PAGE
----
S.R.: Was the readership at that time also politically very receptive?

G.G.: Aravindan stays away from direct references to politics. But you can understand the political climate of the times. It is there in the background without him actually pointing it out.


S.R.: Was there a reason why the readership was especially receptive to the comic strip?


G.G.: Yes. The Mathrubhumi journal had a tradition of publishing novels translated from Bengali. It was started by a progressive editor N.V. Krishna Warrier (1916–1989). One of the staple things would be travelogues. If you look at Mathrubhumi weekly in those times you could see that there were lots of things happening. They were talking about Bengali novels, cinemas, travelling in Europe. The comic strip also coincided with the beginning of Malayali migration outside India for jobs.    


The other interesting aspect that I realized when I approached Aravindan as a researcher is that the medium of comics and political cartooning is visual ethnographic. It is a comment on what is happening around. So if you take a larger view of the definition of visual ethnography, I think this is also an important tool as photography is—photography is now accepted as a tool of visual ethnography—I think it is also time to include political cartooning and comic strips into this fold, because they are also a visual rendering of the things that you see unlike writing. In Aravindan’s strip—social forestry was a big thing back then—in the background you can see signs of social forestry movement being played out. He doesn’t directly comment on that. Social forestry is planting trees and that kind of stuff, where there are a lot of government-sponsored movements that are happening. When I read into it I could actually see the social movements happening in the '60s and '70s.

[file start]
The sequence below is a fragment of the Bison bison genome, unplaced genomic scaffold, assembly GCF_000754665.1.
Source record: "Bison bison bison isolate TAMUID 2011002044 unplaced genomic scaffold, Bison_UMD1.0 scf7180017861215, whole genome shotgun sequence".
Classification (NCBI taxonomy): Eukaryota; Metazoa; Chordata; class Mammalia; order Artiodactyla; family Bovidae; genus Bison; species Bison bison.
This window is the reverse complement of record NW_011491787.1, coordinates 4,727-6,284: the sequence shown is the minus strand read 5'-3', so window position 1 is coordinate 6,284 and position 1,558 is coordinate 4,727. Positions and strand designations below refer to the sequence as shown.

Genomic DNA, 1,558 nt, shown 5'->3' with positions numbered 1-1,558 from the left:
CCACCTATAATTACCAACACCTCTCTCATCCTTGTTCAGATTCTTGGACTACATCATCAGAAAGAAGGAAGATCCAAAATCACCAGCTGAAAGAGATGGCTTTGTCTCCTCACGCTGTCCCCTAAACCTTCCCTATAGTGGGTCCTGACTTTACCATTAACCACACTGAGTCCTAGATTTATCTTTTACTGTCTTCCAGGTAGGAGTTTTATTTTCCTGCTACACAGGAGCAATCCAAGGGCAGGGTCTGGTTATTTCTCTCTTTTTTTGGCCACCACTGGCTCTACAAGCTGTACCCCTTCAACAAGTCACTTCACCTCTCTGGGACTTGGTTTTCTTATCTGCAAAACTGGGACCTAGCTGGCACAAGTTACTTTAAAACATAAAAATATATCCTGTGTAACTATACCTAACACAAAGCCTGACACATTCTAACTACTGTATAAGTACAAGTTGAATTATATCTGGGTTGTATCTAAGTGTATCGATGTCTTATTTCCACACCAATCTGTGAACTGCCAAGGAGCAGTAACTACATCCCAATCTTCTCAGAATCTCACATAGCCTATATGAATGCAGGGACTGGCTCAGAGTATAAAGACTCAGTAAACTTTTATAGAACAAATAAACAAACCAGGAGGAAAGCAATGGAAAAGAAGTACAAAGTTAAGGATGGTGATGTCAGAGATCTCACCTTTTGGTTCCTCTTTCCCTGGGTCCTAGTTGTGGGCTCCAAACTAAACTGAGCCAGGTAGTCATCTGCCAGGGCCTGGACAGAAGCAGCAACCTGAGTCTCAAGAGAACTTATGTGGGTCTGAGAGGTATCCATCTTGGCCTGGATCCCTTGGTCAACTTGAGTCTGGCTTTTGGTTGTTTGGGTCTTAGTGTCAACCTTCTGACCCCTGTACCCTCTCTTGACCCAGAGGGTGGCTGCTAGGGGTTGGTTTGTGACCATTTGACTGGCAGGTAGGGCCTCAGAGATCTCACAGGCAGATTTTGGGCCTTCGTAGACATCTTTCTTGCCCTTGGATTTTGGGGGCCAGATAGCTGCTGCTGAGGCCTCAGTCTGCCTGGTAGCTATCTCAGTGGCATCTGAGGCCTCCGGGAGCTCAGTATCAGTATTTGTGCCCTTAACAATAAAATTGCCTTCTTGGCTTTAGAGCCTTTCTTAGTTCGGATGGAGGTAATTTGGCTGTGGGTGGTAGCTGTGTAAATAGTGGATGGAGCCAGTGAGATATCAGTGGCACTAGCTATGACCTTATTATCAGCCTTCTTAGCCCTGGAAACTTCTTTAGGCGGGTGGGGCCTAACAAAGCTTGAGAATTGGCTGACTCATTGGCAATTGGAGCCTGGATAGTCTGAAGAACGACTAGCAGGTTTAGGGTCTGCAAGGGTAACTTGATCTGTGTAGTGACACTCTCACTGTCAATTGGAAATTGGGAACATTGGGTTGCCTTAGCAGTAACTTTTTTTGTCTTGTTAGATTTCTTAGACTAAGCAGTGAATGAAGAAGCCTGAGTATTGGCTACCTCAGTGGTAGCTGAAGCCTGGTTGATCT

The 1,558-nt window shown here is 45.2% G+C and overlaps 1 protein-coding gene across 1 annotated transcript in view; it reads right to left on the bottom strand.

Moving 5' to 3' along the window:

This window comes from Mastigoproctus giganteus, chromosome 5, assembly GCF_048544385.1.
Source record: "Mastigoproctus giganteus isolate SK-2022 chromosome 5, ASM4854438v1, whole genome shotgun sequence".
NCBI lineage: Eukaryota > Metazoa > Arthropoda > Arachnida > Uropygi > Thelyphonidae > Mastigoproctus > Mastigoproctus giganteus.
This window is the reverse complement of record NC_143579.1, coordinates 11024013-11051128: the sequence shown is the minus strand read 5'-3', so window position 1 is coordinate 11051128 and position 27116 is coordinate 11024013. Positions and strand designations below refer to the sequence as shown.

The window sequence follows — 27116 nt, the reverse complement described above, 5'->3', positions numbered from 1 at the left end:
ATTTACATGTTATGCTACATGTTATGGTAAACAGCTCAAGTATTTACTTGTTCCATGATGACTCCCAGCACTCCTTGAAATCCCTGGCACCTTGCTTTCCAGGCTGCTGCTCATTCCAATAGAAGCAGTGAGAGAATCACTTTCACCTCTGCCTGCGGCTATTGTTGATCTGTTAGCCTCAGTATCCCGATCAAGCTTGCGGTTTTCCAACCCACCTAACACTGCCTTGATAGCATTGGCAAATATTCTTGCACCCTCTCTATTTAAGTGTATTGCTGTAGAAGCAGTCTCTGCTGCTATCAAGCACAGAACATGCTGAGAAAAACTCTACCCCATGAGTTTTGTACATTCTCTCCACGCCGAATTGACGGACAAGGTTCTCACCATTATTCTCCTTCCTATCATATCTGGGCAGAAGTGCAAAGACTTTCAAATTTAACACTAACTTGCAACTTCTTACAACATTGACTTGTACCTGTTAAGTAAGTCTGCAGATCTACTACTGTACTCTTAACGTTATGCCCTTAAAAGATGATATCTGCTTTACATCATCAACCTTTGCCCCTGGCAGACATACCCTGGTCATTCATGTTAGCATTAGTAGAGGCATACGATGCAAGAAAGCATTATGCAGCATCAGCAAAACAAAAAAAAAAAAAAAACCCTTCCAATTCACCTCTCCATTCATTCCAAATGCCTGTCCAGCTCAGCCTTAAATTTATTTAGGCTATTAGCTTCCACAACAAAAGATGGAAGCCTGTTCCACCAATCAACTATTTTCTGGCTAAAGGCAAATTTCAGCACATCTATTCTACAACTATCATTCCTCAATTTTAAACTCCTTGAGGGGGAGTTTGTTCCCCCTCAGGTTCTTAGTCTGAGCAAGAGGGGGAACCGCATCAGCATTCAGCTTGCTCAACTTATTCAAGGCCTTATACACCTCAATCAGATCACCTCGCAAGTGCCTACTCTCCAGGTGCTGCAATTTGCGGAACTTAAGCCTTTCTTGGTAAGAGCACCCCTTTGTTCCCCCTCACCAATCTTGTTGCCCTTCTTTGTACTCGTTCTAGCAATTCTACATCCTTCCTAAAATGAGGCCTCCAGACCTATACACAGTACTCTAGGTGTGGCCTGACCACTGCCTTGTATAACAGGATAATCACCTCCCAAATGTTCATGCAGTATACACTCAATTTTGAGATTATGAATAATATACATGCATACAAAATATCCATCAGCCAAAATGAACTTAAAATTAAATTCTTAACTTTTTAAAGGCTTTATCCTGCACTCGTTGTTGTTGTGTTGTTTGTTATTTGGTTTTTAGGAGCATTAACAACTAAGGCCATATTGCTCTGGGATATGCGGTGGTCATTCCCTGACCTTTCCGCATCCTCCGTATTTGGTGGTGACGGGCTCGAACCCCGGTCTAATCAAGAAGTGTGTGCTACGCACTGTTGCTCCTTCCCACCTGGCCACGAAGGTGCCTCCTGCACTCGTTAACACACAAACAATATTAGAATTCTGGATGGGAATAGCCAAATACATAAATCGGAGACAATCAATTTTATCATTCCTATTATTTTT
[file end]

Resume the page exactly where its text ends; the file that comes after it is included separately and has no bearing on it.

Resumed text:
S.R.: I also find that the use of lens, like in your case (Small Talk), looking at the boy in different ages, makes it a social commentary, even political, because it comes from a lens of living, it comes out as autobiographical?

G.G.: If you bring a character into it—it is not your alter ego anyway, a certain amount of your own perspective goes into it. A good thing about a regular character, a Suthradhar kind of character is that it helps you to ask questions and leave them open-ended, rather than having an impact cartoon where you have a picture and an in-your-face comment. If you have a character you can make him ask questions which are open-ended. My idea of cartoons is always be kind of a middle ground where you can ask questions, it is not about taking the one position or the other but trying to create a ground where both the perspectives come into play and you present it before the public. Of course your preferences would be there in the comment but then it also leaves open-ended. That is my idea of cartooning. I am comfortable doing that.